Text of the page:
Update (June 2): This event was changed to reflect Rising’s cancellation due to Melbourne's lockdown.
Rising promises to transform and invigorate Melbourne on a scale never before seen, and stake its claim as “Asia Pacific’s pre-eminent cultural festival”.
The inaugural program comprises 133 events and works by 750 Victorian artists. It’ll take over rivers, the sky, streets, laneways, important building and a rooftop car park, unfolding over 12 nights across five main precincts, with a mix of free and ticketed events.
The Birrarung precinct encompasses various parts of the Yarra and its banks. Flow State, by Sarah Retallick and Amanda Roff, is an experiential “sonic bathing” piece on Herring Island. The island has been installed with several large baths for participants to bathe in naked, with underwater speakers inside. (Update, May 24: entries for Flow State are now closed.)
Alongside Birrarung Marr is Wandering Stars, a 200-metre-long eel sculpture adorned with lanterns created by various grassroots organisations. In Birrarung Marr itself, informal kitchens run by Andrew McConnell and Troy Wheeler's Meatsmith butcher will be cooking fennel-glazed fried-chicken sandwiches, slow-cooked beef short ribs with pickled daikon, and fried potatoes with cultured cream and chives. The park will be dotted with communal tables and toasty open fires, each equipped with a QR code for ordering food to directly. That’s right – no lining up, even for drinks such as Hunted & Gathered hot chocolate with a clove and orange marshmallow.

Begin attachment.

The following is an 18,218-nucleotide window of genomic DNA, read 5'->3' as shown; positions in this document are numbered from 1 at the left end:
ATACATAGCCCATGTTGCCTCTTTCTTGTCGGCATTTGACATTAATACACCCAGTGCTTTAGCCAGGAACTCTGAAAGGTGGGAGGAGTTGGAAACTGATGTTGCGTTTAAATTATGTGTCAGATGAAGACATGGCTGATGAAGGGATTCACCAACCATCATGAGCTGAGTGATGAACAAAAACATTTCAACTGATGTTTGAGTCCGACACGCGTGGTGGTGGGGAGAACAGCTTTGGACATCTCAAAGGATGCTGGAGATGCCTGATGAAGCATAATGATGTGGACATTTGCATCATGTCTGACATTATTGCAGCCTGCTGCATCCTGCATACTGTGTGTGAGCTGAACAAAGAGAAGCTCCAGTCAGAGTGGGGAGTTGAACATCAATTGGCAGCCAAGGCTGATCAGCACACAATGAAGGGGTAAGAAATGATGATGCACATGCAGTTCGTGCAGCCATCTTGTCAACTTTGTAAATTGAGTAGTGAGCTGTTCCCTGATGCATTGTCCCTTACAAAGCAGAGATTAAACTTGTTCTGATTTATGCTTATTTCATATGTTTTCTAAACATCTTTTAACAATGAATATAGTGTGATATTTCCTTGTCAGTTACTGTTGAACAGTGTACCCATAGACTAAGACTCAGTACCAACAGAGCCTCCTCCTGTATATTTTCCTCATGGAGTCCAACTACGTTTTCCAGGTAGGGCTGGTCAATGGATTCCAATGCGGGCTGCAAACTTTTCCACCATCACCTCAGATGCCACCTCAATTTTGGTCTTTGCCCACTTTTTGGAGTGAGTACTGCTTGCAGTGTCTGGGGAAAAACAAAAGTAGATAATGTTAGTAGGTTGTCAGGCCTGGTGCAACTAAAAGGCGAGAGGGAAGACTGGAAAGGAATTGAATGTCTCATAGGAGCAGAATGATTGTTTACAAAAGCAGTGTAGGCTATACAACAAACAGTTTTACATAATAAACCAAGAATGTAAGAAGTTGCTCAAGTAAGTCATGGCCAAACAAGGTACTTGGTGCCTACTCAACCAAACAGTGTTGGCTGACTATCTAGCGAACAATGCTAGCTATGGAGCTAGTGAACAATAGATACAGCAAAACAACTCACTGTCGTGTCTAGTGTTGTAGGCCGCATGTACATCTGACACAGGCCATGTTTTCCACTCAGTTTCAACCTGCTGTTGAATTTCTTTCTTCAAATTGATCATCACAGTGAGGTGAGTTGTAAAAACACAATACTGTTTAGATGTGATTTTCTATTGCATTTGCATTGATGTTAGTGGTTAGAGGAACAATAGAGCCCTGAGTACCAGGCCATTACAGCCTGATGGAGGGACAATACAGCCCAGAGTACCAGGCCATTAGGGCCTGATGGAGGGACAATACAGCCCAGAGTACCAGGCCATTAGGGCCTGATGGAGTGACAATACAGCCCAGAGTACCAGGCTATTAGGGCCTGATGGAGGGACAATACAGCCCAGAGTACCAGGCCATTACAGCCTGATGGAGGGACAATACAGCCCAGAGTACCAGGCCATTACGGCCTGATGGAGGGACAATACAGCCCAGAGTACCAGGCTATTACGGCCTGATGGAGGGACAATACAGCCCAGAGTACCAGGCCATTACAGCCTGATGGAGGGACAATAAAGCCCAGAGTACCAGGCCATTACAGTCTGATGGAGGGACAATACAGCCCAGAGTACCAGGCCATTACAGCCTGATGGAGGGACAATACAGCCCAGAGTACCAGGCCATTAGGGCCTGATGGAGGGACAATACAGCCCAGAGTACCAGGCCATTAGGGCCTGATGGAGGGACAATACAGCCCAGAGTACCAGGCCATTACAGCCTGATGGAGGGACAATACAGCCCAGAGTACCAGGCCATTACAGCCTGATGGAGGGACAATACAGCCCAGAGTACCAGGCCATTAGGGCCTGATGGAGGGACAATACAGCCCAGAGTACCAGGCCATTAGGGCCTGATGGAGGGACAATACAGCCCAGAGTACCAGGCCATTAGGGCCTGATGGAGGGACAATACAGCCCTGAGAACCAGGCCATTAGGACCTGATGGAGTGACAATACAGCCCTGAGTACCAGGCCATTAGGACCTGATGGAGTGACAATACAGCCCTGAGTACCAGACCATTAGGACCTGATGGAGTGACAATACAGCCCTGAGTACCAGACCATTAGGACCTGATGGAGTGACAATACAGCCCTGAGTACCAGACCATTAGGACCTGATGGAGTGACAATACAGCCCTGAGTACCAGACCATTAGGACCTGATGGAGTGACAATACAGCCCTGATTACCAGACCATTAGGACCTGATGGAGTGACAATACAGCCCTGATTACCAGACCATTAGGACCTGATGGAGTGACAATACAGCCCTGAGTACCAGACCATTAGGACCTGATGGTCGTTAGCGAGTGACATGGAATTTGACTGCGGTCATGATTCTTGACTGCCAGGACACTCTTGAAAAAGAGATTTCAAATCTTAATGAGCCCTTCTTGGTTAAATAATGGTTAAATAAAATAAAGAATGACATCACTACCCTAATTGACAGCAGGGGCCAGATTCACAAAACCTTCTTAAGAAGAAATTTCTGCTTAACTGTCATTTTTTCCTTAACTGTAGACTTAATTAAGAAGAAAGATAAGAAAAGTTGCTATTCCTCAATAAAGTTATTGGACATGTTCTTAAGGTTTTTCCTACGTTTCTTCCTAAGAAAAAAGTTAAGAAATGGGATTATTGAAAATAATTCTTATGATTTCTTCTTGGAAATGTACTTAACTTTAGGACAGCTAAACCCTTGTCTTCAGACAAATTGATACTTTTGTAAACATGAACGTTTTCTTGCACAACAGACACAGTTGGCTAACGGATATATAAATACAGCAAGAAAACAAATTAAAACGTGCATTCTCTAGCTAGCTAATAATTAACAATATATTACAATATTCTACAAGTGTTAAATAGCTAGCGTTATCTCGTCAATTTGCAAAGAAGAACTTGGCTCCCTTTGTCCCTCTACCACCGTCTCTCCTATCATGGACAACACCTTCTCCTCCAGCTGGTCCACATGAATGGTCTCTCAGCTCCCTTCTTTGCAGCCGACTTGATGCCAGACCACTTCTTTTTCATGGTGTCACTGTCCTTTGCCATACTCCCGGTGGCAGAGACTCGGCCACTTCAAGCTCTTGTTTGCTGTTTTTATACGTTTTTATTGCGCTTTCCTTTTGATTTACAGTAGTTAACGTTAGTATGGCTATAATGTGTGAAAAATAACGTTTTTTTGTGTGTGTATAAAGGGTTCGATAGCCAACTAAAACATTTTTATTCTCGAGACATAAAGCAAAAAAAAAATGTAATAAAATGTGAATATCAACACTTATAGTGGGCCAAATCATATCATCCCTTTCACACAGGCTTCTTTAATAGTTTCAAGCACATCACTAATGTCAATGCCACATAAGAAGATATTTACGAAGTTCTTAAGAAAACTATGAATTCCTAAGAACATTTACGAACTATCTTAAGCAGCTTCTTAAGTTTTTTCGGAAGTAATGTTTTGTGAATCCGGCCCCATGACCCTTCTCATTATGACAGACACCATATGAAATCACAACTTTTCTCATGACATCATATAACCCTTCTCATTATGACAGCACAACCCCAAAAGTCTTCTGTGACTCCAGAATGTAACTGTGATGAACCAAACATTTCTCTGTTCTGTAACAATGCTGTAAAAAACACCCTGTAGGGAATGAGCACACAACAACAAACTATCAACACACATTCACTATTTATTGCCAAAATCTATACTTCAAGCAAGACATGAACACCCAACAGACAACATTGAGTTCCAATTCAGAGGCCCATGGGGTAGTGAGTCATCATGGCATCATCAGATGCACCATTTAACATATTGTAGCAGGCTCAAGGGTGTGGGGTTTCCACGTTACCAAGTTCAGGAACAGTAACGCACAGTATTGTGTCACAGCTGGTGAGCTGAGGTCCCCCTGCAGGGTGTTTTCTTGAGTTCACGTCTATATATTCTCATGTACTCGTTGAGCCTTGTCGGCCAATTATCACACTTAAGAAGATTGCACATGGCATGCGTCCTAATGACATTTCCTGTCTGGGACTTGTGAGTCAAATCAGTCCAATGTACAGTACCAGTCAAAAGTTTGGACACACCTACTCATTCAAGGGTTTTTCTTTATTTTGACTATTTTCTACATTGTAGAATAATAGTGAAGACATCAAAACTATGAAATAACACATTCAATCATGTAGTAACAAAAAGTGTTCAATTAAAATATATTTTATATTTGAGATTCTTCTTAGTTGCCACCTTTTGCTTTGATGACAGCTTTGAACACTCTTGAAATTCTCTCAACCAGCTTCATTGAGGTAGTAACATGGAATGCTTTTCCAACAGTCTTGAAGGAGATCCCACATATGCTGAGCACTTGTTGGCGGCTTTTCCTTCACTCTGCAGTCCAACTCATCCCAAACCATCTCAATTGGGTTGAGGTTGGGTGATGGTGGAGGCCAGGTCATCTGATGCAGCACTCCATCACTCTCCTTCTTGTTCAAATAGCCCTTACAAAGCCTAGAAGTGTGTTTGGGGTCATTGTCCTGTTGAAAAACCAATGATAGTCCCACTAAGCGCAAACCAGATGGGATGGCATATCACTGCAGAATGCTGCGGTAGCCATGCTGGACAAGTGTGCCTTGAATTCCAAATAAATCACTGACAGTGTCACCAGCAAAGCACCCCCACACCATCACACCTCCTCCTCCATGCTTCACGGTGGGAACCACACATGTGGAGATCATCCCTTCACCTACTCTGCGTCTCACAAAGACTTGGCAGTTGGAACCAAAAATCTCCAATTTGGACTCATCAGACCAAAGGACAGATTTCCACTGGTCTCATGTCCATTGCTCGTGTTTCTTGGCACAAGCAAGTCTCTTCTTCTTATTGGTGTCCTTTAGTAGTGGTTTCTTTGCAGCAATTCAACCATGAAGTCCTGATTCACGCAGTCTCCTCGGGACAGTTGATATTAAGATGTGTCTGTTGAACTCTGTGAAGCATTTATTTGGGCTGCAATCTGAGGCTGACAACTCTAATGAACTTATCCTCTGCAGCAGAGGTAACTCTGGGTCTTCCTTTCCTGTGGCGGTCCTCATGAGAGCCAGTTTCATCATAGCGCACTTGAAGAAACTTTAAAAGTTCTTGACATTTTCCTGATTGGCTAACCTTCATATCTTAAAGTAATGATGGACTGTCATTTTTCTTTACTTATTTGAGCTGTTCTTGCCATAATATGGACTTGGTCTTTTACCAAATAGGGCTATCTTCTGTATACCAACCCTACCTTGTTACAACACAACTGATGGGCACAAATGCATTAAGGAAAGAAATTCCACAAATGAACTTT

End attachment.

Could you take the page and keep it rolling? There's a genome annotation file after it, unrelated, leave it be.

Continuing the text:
Throughout the festival, sonic installation The Rivers Sing will power up at dawn and dusk near Queens Bridge, playing harmonised voices of First Nations and local artists. It’s a collaboration between soprano Deborah Cheetham AO, and artists Byron J Scullin and Thomas Supple.
In Chinatown, you’ll find Lonsdale Street’s Golden Square car park, which is being converted into a rooftop art gallery and cocktail bar, with the ever-creative Fancy Free crew shaking and stirring drinks. Artist Reko Rennie is presenting his signature camouflage across the floor and a new video work. A total of nine people are presenting work at Golden Square, covering sculpture, performance and more.
Nearby installation The Nightline kicked off last year with a dedicated late-night hotline that insomniac Melburnians could call to leave anonymous messages. Those messages have been collated for a “mysterious underground listening club”.
Also nearby, renowned visual artist Atong Atem is presenting Banksia, a free-to-view projection scored by Melbourne composer Petra Salsjö, that deals with the little-known history of early African settlers in Australia.
Over at the Arts District, Sidney Myer Music Bowl will be transformed into a sprawling bamboo forest, The Wilds, with mirrored illusions, architectural tunnels and nooks, large sculptures, video art, food and more. The stage is becoming an ice-skating rink, with English artist Luke Jerram’s enormous scale model of the moon suspended above.